W3C home > Mailing lists > Public > public-webcrypto@w3.org > November 2012

Re: Rethinking KeyStorage

From: Mark Watson <watsonm@netflix.com>
Date: Mon, 5 Nov 2012 20:35:58 +0000
To: Ryan Sleevi <sleevi@google.com>
CC: David Dahl <ddahl@mozilla.com>, public-webcrypto <public-webcrypto@w3.org>, Arun Ranganathan <arun@mozilla.com>, Harry Halpin <hhalpin@w3.org>
Message-ID: <16B89589-5366-4E46-AB91-BD7C7FCA9A1E@netflix.com>
Hi Ryan,

I don't think we could agree to the removal of KeyStorage unless you're replacing it with something equally functional. I like the idea of using existing web storage mechanisms, but if there is no solution for exposing pre-provisioned symmetric keys, then it's not going to fly.

Given your comments below, I think the best compromise would be to make KeyStorage read-only as I suggested below, and to specify the structured clone algorithm so that other storage can be used for other kinds of keys.


On Nov 5, 2012, at 12:24 PM, Ryan Sleevi wrote:

> On Mon, Nov 5, 2012 at 11:44 AM, Mark Watson <watsonm@netflix.com> wrote:
>> On Nov 5, 2012, at 8:59 AM, David Dahl wrote:
>>> Perhaps, as the result of such experimentation, we could link to an "Editor's Note" in the spec that explains how a set of pre-provisioned keys might be implemented? This is something of a half-measure, (and speaking out of ignorance) but I understand that this is sometimes done in the case of features that the spec does not include, but some implementations find necessary.
>> We have a great deal of implementation experience already with pre-provisioned keys and it was a requirement that we raised at the very first workshop which lead to this group, so I think it's reasonable to continue to consider them in-scope so long as there is a use-case, proponents and people prepared to do the specification work.
> No matter how prepared people are to do the specification work, I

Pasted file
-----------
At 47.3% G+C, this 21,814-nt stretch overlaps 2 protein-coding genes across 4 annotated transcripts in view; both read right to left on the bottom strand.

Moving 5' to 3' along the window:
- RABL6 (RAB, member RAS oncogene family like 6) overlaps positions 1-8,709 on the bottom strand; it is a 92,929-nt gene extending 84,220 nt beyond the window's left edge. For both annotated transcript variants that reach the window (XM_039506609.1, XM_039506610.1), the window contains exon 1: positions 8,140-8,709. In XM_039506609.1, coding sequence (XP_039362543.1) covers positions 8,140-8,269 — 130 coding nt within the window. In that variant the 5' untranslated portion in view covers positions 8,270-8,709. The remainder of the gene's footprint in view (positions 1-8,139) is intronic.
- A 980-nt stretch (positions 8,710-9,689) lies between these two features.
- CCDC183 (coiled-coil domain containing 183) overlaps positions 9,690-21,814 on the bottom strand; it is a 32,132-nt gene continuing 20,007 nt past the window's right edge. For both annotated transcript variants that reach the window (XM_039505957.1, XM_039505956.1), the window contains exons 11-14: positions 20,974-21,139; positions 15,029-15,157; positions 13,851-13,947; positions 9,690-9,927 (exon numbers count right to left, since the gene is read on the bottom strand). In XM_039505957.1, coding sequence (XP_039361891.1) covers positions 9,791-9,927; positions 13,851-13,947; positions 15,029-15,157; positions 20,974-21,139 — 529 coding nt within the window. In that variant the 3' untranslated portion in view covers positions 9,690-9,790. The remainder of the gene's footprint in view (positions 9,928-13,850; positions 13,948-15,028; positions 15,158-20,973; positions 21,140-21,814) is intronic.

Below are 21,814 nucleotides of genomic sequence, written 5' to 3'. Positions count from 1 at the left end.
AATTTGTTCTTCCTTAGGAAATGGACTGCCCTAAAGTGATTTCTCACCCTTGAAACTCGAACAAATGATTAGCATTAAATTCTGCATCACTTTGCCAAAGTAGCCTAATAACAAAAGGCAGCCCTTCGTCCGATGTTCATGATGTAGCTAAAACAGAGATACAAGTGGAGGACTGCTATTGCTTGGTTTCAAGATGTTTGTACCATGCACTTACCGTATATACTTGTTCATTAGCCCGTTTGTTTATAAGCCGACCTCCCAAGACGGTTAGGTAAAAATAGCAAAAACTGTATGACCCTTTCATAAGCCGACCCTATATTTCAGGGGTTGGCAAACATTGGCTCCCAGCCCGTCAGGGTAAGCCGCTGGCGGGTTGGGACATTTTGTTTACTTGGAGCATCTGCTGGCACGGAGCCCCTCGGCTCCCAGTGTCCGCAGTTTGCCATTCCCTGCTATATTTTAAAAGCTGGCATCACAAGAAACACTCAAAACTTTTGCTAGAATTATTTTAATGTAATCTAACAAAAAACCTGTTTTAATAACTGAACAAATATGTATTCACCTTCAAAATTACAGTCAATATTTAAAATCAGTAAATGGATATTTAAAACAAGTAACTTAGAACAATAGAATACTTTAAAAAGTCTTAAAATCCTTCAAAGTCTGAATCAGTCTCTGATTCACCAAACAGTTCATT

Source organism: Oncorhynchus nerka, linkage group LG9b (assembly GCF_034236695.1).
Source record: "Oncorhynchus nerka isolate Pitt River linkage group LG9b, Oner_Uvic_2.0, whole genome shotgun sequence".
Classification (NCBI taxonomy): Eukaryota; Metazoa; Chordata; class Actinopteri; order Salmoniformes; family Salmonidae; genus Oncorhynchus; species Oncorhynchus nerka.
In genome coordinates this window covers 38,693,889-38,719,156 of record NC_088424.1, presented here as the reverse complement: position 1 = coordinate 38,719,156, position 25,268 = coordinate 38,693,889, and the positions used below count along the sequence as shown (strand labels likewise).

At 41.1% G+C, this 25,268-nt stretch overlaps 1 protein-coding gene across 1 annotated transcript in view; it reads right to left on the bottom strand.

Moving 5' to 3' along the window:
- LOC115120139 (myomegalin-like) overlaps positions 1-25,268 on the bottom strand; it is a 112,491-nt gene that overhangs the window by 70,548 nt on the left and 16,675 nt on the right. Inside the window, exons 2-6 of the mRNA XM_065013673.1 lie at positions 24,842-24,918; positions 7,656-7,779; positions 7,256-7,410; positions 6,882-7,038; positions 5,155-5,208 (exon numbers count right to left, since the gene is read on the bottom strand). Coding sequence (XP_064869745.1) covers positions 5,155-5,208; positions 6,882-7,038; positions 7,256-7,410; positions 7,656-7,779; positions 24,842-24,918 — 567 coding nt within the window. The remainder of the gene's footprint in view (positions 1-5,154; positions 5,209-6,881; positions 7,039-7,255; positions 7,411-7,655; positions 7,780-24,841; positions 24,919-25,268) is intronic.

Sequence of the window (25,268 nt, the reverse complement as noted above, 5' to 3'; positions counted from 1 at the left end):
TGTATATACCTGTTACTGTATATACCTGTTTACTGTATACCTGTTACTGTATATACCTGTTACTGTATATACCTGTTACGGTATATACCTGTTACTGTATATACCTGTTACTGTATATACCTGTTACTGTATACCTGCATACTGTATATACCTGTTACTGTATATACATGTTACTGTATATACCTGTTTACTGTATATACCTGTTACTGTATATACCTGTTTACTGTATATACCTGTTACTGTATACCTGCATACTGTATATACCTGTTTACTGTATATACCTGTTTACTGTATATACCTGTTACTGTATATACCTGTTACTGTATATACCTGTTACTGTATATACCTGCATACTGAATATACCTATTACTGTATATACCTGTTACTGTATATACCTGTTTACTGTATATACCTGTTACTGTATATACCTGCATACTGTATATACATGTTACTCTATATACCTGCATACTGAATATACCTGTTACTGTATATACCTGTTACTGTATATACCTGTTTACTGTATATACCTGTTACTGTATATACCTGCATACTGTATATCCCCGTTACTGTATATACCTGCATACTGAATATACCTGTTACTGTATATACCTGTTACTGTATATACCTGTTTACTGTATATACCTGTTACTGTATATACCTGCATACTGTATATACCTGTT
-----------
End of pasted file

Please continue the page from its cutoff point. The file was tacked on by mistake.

> think we should be more concerned with people prepared to do the
> implementation work. It's very clear from our face to face, and from
> comments you made, that there are some features that are not desired
> nor planned to be implemented by all user agents. I strongly believe
> that those features should be omitted from the first version of the
> spec, and should be moved either to a supporting document (profiling
> the API for a particular set of use cases) or postponed for a separate
> and optional document, rather than being introduced into the primary
> document.
>> I have no problem using existing web storage mechanisms for storing Key objects. This seems very reasonable.
>> I am only asking that the means by which pre-provisioned origin-specific Key objects are exposed be clear in the specification after this change is made, just as it is clear now with the KeyStorage object. The re-use of existing key storage mechanisms is one thing, the support for pre-provisioned keys is another. When you change the first you should not 'accidentally' remove the second.
>> If it is reasonable, from an API definition and implementation perspective, for pre-provisoned origin-specific Key objects to appear 'automatically' in IndexedDB or whatever other storage API is available, then this is fine. This could indeed be mentioned in an informative note.
> I would strongly object to such a note being added to the primary
> spec. The whole point of removing KeyStorage is to specifically avoid
> needing to mandate any particular storage type for Keys. I feel like
> recommending IndexedDB in a particular scheme, beyond crossing over
> into land that might be better co-ordinated with WebApps, sort of
> defeats that goal/concern.
>> Another possibility would be to retain the "keys" array as a read-only list of pre-provisioned origin-specific Key objects (so Key objects could be retrieved but not stored here).
>> Regarding schedule concern, the best approach is to drop features where there is low support or an absence of people prepared to do the specification work.
> There are two very different types of support - support as "that would
> be nice" - which is very easy to for people to express positive
> feelings towards, like moms and apple pie - and support in the sense
> of "This will be implemented (and in line/in time with the chartered
> schedule)".
> The more "informative but not implemented" features incorporated into
> a spec, regardless of how valuable or nice, the worse the spec
> becomes. Equally, each supplementary-but-not-essential feature
> increases the time for review and, particularly if the feature is
> controversial (such as on grounds of privacy), the greater the chance
> of Formal Objection being raised for a feature that is otherwise
> possible with the existing API.
> The Spec does not and should not be required to list or enumerate,
> normatively or informatively, how certain solutions would prefer to be
> implemented. As long as the spec permits the desired operations, which
> I believe it does, I feel we're better off as a WG to postpone the
> detailed discussions until the basics are in place.
Received on Monday, 5 November 2012 20:36:27 UTC

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